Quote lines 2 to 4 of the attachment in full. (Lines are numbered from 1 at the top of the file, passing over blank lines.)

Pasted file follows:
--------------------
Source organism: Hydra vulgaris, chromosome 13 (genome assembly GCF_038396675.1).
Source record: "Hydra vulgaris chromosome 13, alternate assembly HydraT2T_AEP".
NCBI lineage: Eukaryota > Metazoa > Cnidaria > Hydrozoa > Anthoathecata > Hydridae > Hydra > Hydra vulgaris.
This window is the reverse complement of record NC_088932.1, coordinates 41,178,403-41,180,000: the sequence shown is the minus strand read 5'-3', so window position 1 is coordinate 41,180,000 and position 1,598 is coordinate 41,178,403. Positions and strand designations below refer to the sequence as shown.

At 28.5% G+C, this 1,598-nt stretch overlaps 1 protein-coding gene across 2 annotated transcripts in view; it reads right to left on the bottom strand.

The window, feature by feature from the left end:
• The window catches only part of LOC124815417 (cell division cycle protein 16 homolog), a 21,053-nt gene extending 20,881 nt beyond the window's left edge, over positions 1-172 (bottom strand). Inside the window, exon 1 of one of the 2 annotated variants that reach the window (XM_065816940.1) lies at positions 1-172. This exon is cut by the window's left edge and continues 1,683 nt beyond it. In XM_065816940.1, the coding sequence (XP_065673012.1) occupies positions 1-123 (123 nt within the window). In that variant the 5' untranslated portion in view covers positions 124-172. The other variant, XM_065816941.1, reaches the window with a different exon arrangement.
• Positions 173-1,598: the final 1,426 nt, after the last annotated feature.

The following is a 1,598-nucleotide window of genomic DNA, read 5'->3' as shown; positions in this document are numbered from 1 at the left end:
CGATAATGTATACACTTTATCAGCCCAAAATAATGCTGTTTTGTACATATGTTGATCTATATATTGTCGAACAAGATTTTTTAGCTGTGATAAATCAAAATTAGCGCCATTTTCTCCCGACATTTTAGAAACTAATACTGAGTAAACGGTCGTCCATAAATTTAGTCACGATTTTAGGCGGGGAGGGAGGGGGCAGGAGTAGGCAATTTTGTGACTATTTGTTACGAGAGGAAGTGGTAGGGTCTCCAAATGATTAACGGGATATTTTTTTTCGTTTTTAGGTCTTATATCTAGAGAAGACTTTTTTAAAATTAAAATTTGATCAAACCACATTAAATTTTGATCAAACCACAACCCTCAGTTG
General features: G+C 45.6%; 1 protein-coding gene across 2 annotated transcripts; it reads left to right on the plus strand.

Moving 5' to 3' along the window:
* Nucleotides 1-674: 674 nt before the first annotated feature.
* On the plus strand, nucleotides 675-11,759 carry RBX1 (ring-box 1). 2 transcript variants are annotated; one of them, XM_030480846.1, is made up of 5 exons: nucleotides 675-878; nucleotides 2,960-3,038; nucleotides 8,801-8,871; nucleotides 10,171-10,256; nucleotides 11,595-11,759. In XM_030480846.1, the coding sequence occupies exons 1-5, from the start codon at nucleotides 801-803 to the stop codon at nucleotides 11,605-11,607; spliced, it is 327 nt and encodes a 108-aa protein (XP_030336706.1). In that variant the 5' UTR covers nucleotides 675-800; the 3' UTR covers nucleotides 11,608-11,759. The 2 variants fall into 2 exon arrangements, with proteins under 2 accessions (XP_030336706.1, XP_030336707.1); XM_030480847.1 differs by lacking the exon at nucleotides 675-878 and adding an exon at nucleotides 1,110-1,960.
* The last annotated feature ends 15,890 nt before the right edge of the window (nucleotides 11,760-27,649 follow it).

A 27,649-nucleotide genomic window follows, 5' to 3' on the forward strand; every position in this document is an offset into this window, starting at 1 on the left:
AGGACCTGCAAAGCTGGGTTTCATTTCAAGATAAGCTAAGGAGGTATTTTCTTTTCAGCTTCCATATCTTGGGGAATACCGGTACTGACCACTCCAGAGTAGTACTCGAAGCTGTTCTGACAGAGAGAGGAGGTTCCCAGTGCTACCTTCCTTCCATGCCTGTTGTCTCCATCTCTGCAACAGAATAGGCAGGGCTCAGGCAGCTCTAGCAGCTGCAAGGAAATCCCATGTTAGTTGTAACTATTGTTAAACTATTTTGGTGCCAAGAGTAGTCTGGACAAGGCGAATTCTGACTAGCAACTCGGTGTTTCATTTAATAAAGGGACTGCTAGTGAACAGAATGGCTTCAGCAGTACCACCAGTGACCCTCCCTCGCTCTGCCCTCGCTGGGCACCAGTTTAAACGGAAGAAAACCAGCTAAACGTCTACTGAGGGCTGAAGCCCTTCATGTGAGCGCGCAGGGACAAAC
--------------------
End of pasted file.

Source record: "Hydra vulgaris chromosome 13, alternate assembly HydraT2T_AEP".
NCBI lineage: Eukaryota > Metazoa > Cnidaria > Hydrozoa > Anthoathecata > Hydridae > Hydra > Hydra vulgaris.
This window is the reverse complement of record NC_088932.1, coordinates 41,178,403-41,180,000: the sequence shown is the minus strand read 5'-3', so window position 1 is coordinate 41,180,000 and position 1,598 is coordinate 41,178,403. Positions and strand designations below refer to the sequence as shown.